Safety by the numbers
During a trip to India in the mid-1990s for a coverage, a Filipino businessman was astonished by the sight of waves of motorcycles weaving in and out of Indian traffic with all kinds of load.
In New Delhi and other parts of India, it was not unusual to see motorbikes stacked with goods some six feet high. Trade happened on two wheels and space was not an excuse to pack Indian bikes with everything they can carry.
They moved faster on bikes. And some Indian highways were sights to behold, rivaling those bike-filled roads in Taiwan, Vietnam and other Asian cities.
The businessman was impressed with the low cost models of the Bajaj and thought about importing the Indian brand to the Philippines. I don’t think he did, but motorcycles soon flooded the country anyway.
It took years before the Philippines caught up with its Asian neighbors in adopting the motorbike culture, though. And the country did not seem ready for it.
On 22 November, the Metropolitan Manila Development Authority (MMDA) will mark the first year of the implementation of the motorcycle lanes on EDSA. In case you missed it, it’s between the two blue lines we share with bike riders along that 23.8-km length.
While the motorbike lane was a welcome development and a step in the right direction, it continued to be ignored at times by both car and motorcycle drivers, resulting in road mishaps sometimes.
The Philippines was slow to react to the influx of motorbikes in the country. In two years’ time, the Motorcycle Development Program Participants Association (MDPPA), formed by the giant distributors of the leading motorcycle brands in the country, expects sales to hit two million units. That is more than our roads can take.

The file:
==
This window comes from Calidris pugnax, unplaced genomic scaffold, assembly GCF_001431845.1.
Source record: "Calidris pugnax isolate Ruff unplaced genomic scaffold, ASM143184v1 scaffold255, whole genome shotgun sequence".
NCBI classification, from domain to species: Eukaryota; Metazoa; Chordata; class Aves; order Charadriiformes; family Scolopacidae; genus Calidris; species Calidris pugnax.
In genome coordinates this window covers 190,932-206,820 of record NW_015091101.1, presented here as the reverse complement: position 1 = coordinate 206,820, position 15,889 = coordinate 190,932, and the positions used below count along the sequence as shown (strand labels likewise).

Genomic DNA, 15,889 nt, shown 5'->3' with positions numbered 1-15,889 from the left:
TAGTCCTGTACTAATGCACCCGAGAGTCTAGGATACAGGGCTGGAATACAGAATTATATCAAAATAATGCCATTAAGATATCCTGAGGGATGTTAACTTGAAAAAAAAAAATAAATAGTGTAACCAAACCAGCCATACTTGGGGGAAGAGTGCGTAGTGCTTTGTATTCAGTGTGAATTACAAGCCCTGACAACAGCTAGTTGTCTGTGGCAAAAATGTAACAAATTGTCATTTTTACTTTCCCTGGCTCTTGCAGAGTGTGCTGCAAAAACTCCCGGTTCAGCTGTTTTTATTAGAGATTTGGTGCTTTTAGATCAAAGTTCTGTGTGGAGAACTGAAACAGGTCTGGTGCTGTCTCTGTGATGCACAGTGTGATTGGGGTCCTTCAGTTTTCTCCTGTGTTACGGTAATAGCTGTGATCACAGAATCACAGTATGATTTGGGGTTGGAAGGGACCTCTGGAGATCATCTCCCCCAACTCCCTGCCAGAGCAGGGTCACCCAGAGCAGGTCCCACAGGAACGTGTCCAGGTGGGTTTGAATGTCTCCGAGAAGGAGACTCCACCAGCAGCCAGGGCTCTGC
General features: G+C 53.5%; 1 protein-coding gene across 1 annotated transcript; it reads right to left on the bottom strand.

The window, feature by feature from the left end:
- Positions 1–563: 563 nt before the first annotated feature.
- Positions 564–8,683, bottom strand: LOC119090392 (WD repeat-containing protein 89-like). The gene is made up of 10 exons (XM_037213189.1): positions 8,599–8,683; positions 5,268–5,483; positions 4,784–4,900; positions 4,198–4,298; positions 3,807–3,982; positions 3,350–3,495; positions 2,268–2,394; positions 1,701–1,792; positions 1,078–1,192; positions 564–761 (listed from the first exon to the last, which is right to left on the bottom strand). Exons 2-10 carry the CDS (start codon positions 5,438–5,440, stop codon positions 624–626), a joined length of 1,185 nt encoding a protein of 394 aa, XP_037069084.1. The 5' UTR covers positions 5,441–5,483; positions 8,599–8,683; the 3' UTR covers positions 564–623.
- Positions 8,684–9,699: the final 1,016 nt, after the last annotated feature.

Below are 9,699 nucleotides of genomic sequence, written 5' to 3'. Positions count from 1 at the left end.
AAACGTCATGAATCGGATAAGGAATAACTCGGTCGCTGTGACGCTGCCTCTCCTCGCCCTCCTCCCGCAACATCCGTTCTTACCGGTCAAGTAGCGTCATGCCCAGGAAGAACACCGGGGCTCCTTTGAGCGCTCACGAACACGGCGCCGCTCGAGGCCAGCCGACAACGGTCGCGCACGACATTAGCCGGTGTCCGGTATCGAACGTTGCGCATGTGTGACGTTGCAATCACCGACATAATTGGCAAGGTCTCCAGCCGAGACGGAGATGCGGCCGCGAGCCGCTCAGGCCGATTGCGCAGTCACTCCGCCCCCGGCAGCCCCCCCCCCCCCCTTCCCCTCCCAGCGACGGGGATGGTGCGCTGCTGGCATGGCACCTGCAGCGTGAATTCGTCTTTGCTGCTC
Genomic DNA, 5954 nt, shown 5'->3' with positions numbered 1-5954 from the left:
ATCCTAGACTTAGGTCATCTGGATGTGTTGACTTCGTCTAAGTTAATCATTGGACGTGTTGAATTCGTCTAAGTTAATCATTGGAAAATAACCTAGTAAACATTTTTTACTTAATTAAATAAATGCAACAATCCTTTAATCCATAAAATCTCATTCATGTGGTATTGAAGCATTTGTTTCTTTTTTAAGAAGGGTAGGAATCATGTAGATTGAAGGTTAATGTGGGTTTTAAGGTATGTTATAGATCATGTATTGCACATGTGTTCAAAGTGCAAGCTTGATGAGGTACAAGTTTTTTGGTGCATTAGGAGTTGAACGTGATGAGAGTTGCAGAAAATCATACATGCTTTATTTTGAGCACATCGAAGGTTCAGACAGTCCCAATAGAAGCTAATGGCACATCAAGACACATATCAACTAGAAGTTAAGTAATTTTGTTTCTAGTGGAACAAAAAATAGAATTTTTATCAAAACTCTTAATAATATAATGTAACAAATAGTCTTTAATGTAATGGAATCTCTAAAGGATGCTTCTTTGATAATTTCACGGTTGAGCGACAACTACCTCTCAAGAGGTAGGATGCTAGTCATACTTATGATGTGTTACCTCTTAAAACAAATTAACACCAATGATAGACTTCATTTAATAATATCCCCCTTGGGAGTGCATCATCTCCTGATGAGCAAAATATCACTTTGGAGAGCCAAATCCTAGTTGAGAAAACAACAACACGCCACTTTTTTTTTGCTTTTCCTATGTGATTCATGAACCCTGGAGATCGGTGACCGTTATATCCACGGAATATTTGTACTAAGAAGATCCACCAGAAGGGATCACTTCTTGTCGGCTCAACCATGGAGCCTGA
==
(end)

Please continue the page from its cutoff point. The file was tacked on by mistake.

Motorbike sales continue with its yearly rise and in 2017, the MDPPA recorded a 16 percent growth that rivaled the total car sales recorded in the same stretch. That is a combined sales of more than 1.3 million units in 2017 alone.
Bike buyers blame Metro Manila traffic as primary reason for their purchase of motorcycles.
Add to that the rising cost of fuel, a still poor public transport system, unavailability of wide parking spaces, but ease of travel remains the foremost reason why bike sales are surging.
EDSA remained the most congested stretch last year. It hosted about half-a-million vehicles daily last year. That was despite the odd-even scheme while the recent ban on single-passenger vehicles does not look it is helping EDSA breath.
The Commonwealth Ave., Katipunan Ave., Roxas Blvd., Quezon Ave. and the Marcos Highway are not far behind in terms of car congestion.
Quezon City roads were also the deadliest to travel last year with 35,494 mishaps, accounting for one-third of the total road crashes in Metro Manila. Of these accidents, 132 were fatal while 4,729 were non-fatal. A total of 30,633 properties were damaged.
Makati came next with 11,425 incidents while Manila was third with 11,315.
These are the biggest cities and they have wider roads with which to “play” for the more adventurous drivers.
But death from motorbike accidents topped the 2017 MMDA data with 247 dead out of 24,058 motorcycle mishaps logged. Injuries in these accidents numbered 12,182.
“Let’s give the drivers respect for keeping their passengers and themselves safer.
The number of accidents involving motorcycles is a far cry from the total of incidents involving cars at 110,653. But 97 died in these crashes with just 7,681 injuries recorded.
Safety advocates use these data to declare motorbikes as more dangerous vehicles on the roads than cars.
There were 20,940 incidents which involved vans resulting in 34 deaths. Incidents involving trucks were logged at 17,858, with 118 dead, making them the second deadliest vehicles on our roads.
The younger set of drivers at 18-24 years old has caused 163 of the total deaths and 6,182 non-fatal injuries.
Four deaths were caused by drivers 17-years and under, who also injured 136. But why did they drive vehicles in the first place?
Safest drivers are 66-years old and above. But there are a few of them on the roads.